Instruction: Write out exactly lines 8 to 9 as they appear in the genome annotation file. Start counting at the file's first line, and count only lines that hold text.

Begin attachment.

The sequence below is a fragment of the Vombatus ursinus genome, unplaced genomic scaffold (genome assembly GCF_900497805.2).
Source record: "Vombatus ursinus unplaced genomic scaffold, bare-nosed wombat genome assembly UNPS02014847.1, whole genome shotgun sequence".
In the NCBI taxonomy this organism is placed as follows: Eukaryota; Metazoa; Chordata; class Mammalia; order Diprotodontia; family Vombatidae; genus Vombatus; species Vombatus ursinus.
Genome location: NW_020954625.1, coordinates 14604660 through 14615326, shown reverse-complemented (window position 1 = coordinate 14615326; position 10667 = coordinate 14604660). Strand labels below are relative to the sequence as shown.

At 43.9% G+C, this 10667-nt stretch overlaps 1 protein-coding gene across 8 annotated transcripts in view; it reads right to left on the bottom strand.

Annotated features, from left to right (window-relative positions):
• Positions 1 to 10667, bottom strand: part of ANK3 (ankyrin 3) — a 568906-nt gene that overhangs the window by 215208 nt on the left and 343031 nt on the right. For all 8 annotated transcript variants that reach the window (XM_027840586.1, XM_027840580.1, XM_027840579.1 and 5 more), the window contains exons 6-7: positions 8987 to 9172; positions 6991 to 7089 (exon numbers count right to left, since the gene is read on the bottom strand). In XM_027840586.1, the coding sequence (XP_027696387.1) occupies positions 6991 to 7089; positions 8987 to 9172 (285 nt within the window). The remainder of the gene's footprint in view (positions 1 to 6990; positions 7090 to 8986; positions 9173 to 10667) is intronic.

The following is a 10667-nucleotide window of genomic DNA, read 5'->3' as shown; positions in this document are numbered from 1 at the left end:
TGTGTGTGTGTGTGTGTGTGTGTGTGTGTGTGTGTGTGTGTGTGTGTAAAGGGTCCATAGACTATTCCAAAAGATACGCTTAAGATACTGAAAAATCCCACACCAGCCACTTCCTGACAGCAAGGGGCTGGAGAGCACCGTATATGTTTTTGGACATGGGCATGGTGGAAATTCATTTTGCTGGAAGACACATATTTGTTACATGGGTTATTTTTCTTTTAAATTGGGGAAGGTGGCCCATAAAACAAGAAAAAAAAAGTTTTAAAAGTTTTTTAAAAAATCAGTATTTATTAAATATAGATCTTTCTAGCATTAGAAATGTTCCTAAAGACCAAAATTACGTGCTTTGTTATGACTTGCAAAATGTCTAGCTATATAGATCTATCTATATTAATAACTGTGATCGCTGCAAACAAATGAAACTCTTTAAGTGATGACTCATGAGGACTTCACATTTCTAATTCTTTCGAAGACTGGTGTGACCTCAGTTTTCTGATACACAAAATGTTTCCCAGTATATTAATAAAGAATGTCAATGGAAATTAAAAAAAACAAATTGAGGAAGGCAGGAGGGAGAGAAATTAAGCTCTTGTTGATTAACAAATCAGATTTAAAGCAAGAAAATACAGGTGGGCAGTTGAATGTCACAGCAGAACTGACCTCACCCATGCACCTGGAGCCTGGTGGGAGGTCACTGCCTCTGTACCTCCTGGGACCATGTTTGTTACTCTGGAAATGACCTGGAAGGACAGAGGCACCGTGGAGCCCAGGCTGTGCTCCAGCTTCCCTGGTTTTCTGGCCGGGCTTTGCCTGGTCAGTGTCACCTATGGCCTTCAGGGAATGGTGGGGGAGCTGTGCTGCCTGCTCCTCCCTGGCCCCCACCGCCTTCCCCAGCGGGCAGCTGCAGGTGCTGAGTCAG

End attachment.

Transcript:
The following is a 10667-nucleotide window of genomic DNA, read 5'->3' as shown; positions in this document are numbered from 1 at the left end:
TGTGTGTGTGTGTGTGTGTGTGTGTGTGTGTGTGTGTGTGTGTGTGTAAAGGGTCCATAGACTATTCCAAAAGATACGCTTAAGATACTGAAAAATCCCACACCAGCCACTTCCTGACAGCAAGGGGCTGGAGAGCACCGTATATGTTTTTGGACATGGGCATGGTGGAAATTCATTTTGCTGGAAGACACATATTTGTTACATGGGTTATTTTTCTTTTAAATTGGGGAAGGTGGCCCATAAAACAAGAAAAAAAAAGTTTTAAAAGTTTTTTAAAAAATCAGTATTTATTAAATATAGATCTTTCTAGCATTAGAAATGTTCCTAAAGACCAAAATTACGTGCTTTGTTATGACTTGCAAAATGTCTAGCTATATAGATCTATCTATATTAATAACTGTGATCGCTGCAAACAAATGAAACTCTTTAAGTGATGACTCATGAGGACTTCACATTTCTAATTCTTTCGAAGACTGGTGTGACCTCAGTTTTCTGATACACAAAATGTTTCCCAGTATATTAATAAAGAATGTCAATGGAAATTAAAAAAAACAAATTGAGGAAGGCAGGAGGGAGAGAAATTAAGCTCTTGTTGATTAACAAATCAGATTTAAAGCAAGAAAATACAGGTGGGCAGTTGAATGTCACAGCAGAACTGACCTCACCCATGCACCTGGAGCCTGGTGGGAGGTCACTGCCTCTGTACCTCCTGGGACCATGTTTGTTACTCTGGAAATGACCTGGAAGGACAGAGGCACCGTGGAGCCCAGGCTGTGCTCCAGCTTCCCTGGTTTTCTGGCCGGGCTTTGCCTGGTCAGTGTCACCTATGGCCTTCAGGGAATGGTGGGGGAGCTGTGCTGCCTGCTCCTCCCTGGCCCCCACCGCCTTCCCCAGCGGGCAGCTGCAGGTGCTGAGTCAG